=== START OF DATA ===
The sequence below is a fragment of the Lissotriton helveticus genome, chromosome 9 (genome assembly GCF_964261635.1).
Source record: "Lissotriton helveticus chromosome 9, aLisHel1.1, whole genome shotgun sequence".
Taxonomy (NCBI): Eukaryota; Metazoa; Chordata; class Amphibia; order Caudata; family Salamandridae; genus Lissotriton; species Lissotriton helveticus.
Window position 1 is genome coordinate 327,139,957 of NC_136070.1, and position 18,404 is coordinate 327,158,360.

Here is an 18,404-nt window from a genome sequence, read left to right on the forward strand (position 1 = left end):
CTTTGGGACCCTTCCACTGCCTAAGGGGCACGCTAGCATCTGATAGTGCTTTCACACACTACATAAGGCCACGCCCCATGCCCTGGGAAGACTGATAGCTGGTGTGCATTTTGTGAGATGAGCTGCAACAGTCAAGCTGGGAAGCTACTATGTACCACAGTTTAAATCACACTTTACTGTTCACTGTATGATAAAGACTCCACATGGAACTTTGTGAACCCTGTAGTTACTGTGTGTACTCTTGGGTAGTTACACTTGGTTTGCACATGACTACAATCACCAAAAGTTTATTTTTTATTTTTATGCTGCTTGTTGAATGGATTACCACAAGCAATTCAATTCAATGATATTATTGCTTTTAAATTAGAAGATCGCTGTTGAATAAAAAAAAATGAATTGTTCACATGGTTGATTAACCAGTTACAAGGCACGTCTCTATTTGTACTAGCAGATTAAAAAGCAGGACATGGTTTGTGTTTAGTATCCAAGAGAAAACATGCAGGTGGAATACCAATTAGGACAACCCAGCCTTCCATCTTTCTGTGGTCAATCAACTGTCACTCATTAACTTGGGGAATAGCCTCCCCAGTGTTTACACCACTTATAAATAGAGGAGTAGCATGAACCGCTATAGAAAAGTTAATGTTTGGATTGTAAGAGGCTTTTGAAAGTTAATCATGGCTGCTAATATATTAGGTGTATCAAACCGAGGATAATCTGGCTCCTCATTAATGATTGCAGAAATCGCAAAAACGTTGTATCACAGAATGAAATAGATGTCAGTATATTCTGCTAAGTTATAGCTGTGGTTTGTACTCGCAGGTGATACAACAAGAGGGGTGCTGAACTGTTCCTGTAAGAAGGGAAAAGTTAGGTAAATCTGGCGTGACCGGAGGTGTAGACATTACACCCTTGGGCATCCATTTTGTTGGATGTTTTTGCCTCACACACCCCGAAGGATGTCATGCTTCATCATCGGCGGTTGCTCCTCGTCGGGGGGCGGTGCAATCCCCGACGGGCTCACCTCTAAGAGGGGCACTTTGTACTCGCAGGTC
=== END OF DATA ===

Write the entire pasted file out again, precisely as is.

The sequence below is a fragment of the Lissotriton helveticus genome, chromosome 9 (genome assembly GCF_964261635.1).
Source record: "Lissotriton helveticus chromosome 9, aLisHel1.1, whole genome shotgun sequence".
Taxonomy (NCBI): Eukaryota; Metazoa; Chordata; class Amphibia; order Caudata; family Salamandridae; genus Lissotriton; species Lissotriton helveticus.
Window position 1 is genome coordinate 327,139,957 of NC_136070.1, and position 18,404 is coordinate 327,158,360.

Here is an 18,404-nt window from a genome sequence, read left to right on the forward strand (position 1 = left end):
CTTTGGGACCCTTCCACTGCCTAAGGGGCACGCTAGCATCTGATAGTGCTTTCACACACTACATAAGGCCACGCCCCATGCCCTGGGAAGACTGATAGCTGGTGTGCATTTTGTGAGATGAGCTGCAACAGTCAAGCTGGGAAGCTACTATGTACCACAGTTTAAATCACACTTTACTGTTCACTGTATGATAAAGACTCCACATGGAACTTTGTGAACCCTGTAGTTACTGTGTGTACTCTTGGGTAGTTACACTTGGTTTGCACATGACTACAATCACCAAAAGTTTATTTTTTATTTTTATGCTGCTTGTTGAATGGATTACCACAAGCAATTCAATTCAATGATATTATTGCTTTTAAATTAGAAGATCGCTGTTGAATAAAAAAAAATGAATTGTTCACATGGTTGATTAACCAGTTACAAGGCACGTCTCTATTTGTACTAGCAGATTAAAAAGCAGGACATGGTTTGTGTTTAGTATCCAAGAGAAAACATGCAGGTGGAATACCAATTAGGACAACCCAGCCTTCCATCTTTCTGTGGTCAATCAACTGTCACTCATTAACTTGGGGAATAGCCTCCCCAGTGTTTACACCACTTATAAATAGAGGAGTAGCATGAACCGCTATAGAAAAGTTAATGTTTGGATTGTAAGAGGCTTTTGAAAGTTAATCATGGCTGCTAATATATTAGGTGTATCAAACCGAGGATAATCTGGCTCCTCATTAATGATTGCAGAAATCGCAAAAACGTTGTATCACAGAATGAAATAGATGTCAGTATATTCTGCTAAGTTATAGCTGTGGTTTGTACTCGCAGGTGATACAACAAGAGGGGTGCTGAACTGTTCCTGTAAGAAGGGAAAAGTTAGGTAAATCTGGCGTGACCGGAGGTGTAGACATTACACCCTTGGGCATCCATTTTGTTGGATGTTTTTGCCTCACACACCCCGAAGGATGTCATGCTTCATCATCGGCGGTTGCTCCTCGTCGGGGGGCGGTGCAATCCCCGACGGGCTCACCTCTAAGAGGGGCACTTTGTACTCGCAGGTC